Presidential adviser testifies in Perkovic-Mustac trial


Vladimir Seks testified on Tuesday in the trial of ex-Yugoslav intelligence officials Josip Perkovic and Zdravko Mustac and denied having anything to do with the kidnapping of a former federal intelligence official Ivan Lasic in 1992 who is one of the main witnesses in the trial.

Answering a question by presiding judge Manfred Dauster, Seks who currently serves as an adviser to President Kolinda Grabar-Kitarovic, said “I didn’t know that Lasic had been kidnapped and brought to Croatia. Lasic was was taken from Mostar and brought to Croatia for questioning in 1992 in connection with the assassination of Croatian dissident Stjepan Djurekovic by Boze Vukusic and now another of the key witnesses in this trial.

Seks reacted to claims by Lasic, who was a high ranking official of the state security service (SDS) and who had testified before the Munich court in May last year and indirectly accused Seks of being a former UDBA (former Yugoslav intelligence agency) agent. When asked then why Seks who was the state prosecutor in the Croatia didn’t question him, Lasic said that “it would not have been a good idea for an UDBA agent to question another UDBA agent.”

Today Vladimir Seks claimed that he could not have questioned Lasic as that was not in accordance with the law. “I didn’t order Lasic’s questioning because I didn’t have the authority for that. As the prosecutor I could not question people under investigative proceedings,” Seks said.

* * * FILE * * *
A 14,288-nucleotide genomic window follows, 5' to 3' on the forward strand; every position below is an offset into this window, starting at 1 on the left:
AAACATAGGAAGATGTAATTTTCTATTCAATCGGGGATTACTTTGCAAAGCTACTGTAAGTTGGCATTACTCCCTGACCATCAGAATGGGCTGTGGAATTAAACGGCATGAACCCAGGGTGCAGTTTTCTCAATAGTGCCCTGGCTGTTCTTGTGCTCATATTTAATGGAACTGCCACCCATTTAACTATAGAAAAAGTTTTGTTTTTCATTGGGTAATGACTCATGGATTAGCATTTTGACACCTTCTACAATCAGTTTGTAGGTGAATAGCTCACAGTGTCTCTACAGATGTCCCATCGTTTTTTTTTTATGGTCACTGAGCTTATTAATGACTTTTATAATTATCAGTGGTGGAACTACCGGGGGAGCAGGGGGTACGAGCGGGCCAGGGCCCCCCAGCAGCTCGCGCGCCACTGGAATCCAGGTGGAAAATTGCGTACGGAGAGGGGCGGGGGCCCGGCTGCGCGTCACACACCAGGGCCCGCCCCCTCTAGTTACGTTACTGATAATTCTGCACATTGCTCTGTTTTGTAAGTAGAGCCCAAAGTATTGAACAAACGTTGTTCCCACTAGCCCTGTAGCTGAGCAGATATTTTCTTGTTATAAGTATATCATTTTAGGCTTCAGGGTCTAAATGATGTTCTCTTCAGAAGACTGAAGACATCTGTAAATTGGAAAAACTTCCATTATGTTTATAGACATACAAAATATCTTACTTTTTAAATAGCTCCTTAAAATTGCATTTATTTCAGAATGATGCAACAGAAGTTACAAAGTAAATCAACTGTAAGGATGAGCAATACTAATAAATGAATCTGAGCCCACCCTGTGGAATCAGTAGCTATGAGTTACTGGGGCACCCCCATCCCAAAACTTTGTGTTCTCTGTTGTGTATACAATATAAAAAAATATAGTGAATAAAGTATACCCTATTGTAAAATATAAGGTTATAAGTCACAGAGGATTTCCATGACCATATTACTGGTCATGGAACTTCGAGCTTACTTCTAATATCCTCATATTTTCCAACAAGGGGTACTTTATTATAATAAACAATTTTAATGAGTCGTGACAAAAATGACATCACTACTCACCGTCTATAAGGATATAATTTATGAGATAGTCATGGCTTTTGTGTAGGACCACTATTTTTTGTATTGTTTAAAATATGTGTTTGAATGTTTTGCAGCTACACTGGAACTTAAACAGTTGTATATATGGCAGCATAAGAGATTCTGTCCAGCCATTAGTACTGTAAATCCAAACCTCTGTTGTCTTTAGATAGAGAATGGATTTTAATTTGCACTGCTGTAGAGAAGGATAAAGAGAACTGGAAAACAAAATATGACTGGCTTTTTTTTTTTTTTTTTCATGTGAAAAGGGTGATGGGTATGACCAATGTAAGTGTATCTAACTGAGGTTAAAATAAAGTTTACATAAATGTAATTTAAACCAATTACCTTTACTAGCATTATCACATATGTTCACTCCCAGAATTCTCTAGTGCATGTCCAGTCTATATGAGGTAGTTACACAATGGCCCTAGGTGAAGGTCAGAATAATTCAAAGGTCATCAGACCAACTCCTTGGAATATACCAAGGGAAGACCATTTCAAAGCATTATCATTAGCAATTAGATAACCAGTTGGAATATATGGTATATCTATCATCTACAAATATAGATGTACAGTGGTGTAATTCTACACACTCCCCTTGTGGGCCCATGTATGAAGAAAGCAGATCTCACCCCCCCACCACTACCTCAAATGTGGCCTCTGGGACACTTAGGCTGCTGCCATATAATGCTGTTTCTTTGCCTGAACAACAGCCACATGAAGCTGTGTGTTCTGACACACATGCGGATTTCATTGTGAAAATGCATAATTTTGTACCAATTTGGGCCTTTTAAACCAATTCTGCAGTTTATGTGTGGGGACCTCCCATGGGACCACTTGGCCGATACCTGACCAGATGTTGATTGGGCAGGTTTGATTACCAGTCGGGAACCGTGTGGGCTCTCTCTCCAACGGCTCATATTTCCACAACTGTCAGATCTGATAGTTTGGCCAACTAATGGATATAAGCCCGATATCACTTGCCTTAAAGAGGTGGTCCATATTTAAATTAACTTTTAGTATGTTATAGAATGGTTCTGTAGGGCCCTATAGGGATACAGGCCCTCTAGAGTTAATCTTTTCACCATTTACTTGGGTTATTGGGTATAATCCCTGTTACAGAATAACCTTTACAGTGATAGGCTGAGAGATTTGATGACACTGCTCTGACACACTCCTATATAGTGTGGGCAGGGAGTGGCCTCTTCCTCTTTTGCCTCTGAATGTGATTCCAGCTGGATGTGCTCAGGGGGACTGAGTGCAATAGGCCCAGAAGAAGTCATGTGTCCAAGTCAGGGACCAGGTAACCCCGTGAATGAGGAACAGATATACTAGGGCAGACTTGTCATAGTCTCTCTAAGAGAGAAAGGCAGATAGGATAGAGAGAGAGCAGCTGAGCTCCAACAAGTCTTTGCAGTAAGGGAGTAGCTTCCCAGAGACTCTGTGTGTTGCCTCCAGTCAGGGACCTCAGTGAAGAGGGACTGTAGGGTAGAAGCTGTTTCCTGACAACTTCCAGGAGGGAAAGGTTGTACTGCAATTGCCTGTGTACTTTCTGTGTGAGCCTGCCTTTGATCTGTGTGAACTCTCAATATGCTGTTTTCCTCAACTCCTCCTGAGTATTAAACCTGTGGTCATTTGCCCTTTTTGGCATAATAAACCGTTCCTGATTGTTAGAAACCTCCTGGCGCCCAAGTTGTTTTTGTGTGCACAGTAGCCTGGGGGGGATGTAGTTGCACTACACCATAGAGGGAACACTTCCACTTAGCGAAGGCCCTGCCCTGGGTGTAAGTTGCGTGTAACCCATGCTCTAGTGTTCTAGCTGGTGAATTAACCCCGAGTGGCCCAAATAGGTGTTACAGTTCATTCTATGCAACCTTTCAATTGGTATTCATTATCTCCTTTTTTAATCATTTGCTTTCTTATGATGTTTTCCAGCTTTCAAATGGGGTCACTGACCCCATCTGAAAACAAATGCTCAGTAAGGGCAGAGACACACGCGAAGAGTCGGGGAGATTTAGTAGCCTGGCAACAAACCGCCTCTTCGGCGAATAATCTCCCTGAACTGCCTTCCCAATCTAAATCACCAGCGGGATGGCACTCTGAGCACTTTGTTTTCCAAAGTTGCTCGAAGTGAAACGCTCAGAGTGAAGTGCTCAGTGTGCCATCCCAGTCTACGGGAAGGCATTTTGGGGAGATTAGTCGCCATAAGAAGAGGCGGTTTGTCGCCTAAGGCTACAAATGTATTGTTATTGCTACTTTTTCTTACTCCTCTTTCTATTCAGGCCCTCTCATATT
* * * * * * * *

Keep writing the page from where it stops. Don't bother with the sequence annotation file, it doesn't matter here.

“I have known Perkovic since 1991 when he was an SDS agent and I was the president of the crisis centre for eastern Slavonia and later at the order of Franjo Tudjman, we set up the conference for the prevention of crime and war profiteering. I met Mustac later in the late nineties at some meeting of the highest state council. He was a member,” Seks said when asked by Judge Dauster if he knew the defendants.

The judge then questioned Seks about his relationship with Boze Vukusic, a former dissident and later a member of the parliamentary committee for war and post-war crimes and one of the key witnesses in the trial against Perkovic and Mustac.

“I met Boze Vukusic in 1994 when I was deputy prime minister after he had appealed against a ruling denying him status of a political prisoner which meant that he was not eligible for an accelerated pension plan,” Seks said.

(Hina) sp